In August 1935, Will Rogers, a one-man wrecking crew against pretense and pomposity, died in a plane crash in a remote outpost of Alaska. The newspapers of that day treated the sudden death of this American folk figure as a national calamity—rarely have so many spoken and written words of praise gushed forth about a departed private citizen. The Irish-born American tenor John McCormack accurately reflected the temper of his adopted land when he said that "a smile had disappeared from the lips of America and her eyes are suffused with tears."
Rogers wasn't a president, a crooner, a handsome screen lover, a victorious general, or a prodigious home-run hitter. Yet he had earned such eulogies through the seeming sweetness of his personality, his downright horse sense, his compassion, and a mischievous sense of humor; he rarely showed even a smidgen of ill will. He was an optimist in a world that had already seen millions of unemployed Americans shivering through the long winters of the country's most serious crisis since the Civil War.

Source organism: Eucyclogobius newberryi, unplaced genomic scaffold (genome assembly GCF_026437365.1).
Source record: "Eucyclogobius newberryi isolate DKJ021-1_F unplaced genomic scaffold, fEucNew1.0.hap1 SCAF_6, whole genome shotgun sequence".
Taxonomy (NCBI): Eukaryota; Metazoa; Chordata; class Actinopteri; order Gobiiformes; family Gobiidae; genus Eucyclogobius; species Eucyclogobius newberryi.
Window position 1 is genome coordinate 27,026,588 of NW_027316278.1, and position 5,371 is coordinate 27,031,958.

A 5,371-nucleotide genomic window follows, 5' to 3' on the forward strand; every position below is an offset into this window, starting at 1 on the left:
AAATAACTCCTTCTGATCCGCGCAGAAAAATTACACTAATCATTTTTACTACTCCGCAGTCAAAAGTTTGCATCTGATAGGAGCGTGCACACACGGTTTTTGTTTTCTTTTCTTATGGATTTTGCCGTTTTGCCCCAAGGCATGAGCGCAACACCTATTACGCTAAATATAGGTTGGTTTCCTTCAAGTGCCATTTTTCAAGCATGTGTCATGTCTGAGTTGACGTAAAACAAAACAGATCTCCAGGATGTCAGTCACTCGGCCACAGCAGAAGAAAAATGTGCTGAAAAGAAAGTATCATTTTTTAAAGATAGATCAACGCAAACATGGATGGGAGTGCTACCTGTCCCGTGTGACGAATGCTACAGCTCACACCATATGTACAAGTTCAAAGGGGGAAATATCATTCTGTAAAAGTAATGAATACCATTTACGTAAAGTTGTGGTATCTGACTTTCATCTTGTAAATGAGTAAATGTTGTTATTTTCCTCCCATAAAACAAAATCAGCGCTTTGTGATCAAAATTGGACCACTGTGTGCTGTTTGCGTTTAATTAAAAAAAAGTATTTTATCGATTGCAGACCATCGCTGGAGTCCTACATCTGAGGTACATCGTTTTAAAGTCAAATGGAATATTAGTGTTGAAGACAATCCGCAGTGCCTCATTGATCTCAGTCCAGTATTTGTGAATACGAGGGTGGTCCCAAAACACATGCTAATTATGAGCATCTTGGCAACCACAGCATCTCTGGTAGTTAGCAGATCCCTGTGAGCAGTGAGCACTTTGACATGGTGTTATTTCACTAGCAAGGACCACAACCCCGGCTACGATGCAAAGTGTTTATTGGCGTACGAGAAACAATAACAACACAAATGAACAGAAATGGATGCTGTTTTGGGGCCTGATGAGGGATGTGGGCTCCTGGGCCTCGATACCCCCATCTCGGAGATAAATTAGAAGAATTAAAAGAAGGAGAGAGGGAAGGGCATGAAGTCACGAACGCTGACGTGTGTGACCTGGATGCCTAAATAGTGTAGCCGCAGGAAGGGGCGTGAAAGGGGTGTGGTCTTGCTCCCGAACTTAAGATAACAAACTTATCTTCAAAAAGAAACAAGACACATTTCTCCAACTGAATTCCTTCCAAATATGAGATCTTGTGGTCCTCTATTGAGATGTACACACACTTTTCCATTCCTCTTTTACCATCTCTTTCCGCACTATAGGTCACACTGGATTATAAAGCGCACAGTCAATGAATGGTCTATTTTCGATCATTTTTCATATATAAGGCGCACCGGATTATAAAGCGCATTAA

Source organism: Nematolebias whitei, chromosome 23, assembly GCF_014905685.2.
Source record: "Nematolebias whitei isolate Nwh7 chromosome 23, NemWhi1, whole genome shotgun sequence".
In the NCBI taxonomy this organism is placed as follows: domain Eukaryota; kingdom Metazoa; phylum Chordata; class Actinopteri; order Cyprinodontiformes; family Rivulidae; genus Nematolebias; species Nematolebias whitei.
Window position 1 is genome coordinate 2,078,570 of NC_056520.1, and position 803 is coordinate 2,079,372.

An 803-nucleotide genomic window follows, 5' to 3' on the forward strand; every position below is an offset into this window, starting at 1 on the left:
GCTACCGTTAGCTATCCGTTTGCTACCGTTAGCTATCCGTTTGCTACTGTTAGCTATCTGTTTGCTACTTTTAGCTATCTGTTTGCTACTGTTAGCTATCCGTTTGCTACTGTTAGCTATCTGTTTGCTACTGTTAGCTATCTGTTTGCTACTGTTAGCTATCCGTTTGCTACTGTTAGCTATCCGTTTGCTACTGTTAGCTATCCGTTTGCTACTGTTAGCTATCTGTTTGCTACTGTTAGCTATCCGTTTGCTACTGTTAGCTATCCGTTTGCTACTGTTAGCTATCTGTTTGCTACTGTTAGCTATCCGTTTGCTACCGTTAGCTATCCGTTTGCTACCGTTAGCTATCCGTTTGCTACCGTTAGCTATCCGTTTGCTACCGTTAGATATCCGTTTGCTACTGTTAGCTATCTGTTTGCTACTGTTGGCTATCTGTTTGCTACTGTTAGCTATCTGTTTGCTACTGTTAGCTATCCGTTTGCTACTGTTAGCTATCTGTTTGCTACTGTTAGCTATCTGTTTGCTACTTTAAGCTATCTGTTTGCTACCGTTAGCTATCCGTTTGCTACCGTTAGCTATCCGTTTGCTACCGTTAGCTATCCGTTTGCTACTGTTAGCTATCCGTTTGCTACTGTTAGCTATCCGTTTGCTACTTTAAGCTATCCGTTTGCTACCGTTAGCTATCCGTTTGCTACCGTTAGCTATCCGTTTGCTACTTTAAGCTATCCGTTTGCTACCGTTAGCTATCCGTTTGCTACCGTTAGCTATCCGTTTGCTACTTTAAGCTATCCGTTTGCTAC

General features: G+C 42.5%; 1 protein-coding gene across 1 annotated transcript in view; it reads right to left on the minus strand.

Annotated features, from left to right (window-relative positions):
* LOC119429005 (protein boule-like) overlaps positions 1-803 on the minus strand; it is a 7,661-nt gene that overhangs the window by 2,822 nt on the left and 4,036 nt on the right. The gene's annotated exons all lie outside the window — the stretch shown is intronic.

From 1915 to 1935, Will had been America's foremost cracker-barrel philosopher, a congenial mixture of Mark Twain, H. L. Mencken, and the garru